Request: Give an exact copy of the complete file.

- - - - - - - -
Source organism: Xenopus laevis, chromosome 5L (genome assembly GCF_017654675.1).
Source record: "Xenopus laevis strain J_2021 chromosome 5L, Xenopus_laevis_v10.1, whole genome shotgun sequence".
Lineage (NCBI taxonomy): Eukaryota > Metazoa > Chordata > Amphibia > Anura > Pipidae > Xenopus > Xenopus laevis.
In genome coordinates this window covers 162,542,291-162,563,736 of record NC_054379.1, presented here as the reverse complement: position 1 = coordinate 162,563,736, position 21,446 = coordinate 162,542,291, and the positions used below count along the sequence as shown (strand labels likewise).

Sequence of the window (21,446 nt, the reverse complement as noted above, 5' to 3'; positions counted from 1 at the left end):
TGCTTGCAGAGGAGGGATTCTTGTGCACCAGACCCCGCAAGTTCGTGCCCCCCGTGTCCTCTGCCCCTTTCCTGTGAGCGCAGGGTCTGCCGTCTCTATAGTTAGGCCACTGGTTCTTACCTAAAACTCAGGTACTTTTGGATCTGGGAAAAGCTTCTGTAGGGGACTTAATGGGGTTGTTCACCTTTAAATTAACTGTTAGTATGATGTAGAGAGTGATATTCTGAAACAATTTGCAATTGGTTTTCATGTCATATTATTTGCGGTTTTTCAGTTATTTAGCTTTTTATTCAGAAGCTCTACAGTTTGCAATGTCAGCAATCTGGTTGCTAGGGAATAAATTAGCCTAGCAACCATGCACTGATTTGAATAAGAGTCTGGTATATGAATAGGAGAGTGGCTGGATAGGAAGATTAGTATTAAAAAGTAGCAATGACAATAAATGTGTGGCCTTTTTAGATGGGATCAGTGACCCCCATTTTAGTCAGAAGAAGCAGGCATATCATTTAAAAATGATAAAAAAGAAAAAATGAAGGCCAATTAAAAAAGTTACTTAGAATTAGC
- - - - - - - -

Source organism: Xenopus laevis, chromosome 5L (genome assembly GCF_017654675.1).
Source record: "Xenopus laevis strain J_2021 chromosome 5L, Xenopus_laevis_v10.1, whole genome shotgun sequence".
Lineage (NCBI taxonomy): Eukaryota > Metazoa > Chordata > Amphibia > Anura > Pipidae > Xenopus > Xenopus laevis.
In genome coordinates this window covers 162,542,291-162,563,736 of record NC_054379.1, presented here as the reverse complement: position 1 = coordinate 162,563,736, position 21,446 = coordinate 162,542,291, and the positions used below count along the sequence as shown (strand labels likewise).

Sequence of the window (21,446 nt, the reverse complement as noted above, 5' to 3'; positions counted from 1 at the left end):
TGCTTGCAGAGGAGGGATTCTTGTGCACCAGACCCCGCAAGTTCGTGCCCCCCGTGTCCTCTGCCCCTTTCCTGTGAGCGCAGGGTCTGCCGTCTCTATAGTTAGGCCACTGGTTCTTACCTAAAACTCAGGTACTTTTGGATCTGGGAAAAGCTTCTGTAGGGGACTTAATGGGGTTGTTCACCTTTAAATTAACTGTTAGTATGATGTAGAGAGTGATATTCTGAAACAATTTGCAATTGGTTTTCATGTCATATTATTTGCGGTTTTTCAGTTATTTAGCTTTTTATTCAGAAGCTCTACAGTTTGCAATGTCAGCAATCTGGTTGCTAGGGAATAAATTAGCCTAGCAACCATGCACTGATTTGAATAAGAGTCTGGTATATGAATAGGAGAGTGGCTGGATAGGAAGATTAGTATTAAAAAGTAGCAATGACAATAAATGTGTGGCCTTTTTAGATGGGATCAGTGACCCCCATTTTAGTCAGAAGAAGCAGGCATATCATTTAAAAATGATAAAAAAGAAAAAATGAAGGCCAATTAAAAAAGTTACTTAGAATTAGC